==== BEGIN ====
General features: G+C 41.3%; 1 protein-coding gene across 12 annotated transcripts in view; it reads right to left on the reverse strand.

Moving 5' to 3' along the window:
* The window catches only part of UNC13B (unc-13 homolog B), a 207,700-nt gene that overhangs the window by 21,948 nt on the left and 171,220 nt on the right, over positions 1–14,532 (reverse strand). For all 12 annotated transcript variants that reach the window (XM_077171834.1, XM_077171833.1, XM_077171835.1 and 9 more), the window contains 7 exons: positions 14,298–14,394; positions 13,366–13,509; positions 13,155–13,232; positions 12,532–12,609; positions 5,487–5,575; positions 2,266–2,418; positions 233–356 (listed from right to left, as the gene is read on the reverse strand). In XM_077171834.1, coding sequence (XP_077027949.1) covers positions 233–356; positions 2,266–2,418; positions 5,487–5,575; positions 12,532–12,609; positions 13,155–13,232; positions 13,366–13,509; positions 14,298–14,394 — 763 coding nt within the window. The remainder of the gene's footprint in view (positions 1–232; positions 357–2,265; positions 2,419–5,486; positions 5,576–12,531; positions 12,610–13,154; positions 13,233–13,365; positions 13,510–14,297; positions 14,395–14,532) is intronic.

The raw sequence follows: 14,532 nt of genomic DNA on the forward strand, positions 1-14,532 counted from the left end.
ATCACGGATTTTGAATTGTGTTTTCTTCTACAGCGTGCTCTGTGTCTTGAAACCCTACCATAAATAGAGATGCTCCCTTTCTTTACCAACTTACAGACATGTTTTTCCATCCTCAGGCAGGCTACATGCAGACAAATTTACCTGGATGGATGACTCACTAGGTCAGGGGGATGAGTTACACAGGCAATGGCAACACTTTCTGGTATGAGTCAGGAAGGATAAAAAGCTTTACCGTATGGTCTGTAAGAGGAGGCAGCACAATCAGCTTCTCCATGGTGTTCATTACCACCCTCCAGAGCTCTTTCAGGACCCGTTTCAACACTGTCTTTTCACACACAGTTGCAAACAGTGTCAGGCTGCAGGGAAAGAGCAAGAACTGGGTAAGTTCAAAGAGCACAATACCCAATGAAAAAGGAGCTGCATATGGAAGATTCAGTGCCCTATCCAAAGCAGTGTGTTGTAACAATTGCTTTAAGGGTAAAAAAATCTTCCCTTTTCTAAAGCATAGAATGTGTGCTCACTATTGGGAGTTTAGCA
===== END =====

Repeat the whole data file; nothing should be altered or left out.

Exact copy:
General features: G+C 41.3%; 1 protein-coding gene across 12 annotated transcripts in view; it reads right to left on the reverse strand.

Moving 5' to 3' along the window:
* The window catches only part of UNC13B (unc-13 homolog B), a 207,700-nt gene that overhangs the window by 21,948 nt on the left and 171,220 nt on the right, over positions 1–14,532 (reverse strand). For all 12 annotated transcript variants that reach the window (XM_077171834.1, XM_077171833.1, XM_077171835.1 and 9 more), the window contains 7 exons: positions 14,298–14,394; positions 13,366–13,509; positions 13,155–13,232; positions 12,532–12,609; positions 5,487–5,575; positions 2,266–2,418; positions 233–356 (listed from right to left, as the gene is read on the reverse strand). In XM_077171834.1, coding sequence (XP_077027949.1) covers positions 233–356; positions 2,266–2,418; positions 5,487–5,575; positions 12,532–12,609; positions 13,155–13,232; positions 13,366–13,509; positions 14,298–14,394 — 763 coding nt within the window. The remainder of the gene's footprint in view (positions 1–232; positions 357–2,265; positions 2,419–5,486; positions 5,576–12,531; positions 12,610–13,154; positions 13,233–13,365; positions 13,510–14,297; positions 14,395–14,532) is intronic.

The raw sequence follows: 14,532 nt of genomic DNA on the forward strand, positions 1-14,532 counted from the left end.
ATCACGGATTTTGAATTGTGTTTTCTTCTACAGCGTGCTCTGTGTCTTGAAACCCTACCATAAATAGAGATGCTCCCTTTCTTTACCAACTTACAGACATGTTTTTCCATCCTCAGGCAGGCTACATGCAGACAAATTTACCTGGATGGATGACTCACTAGGTCAGGGGGATGAGTTACACAGGCAATGGCAACACTTTCTGGTATGAGTCAGGAAGGATAAAAAGCTTTACCGTATGGTCTGTAAGAGGAGGCAGCACAATCAGCTTCTCCATGGTGTTCATTACCACCCTCCAGAGCTCTTTCAGGACCCGTTTCAACACTGTCTTTTCACACACAGTTGCAAACAGTGTCAGGCTGCAGGGAAAGAGCAAGAACTGGGTAAGTTCAAAGAGCACAATACCCAATGAAAAAGGAGCTGCATATGGAAGATTCAGTGCCCTATCCAAAGCAGTGTGTTGTAACAATTGCTTTAAGGGTAAAAAAATCTTCCCTTTTCTAAAGCATAGAATGTGTGCTCACTATTGGGAGTTTAGCA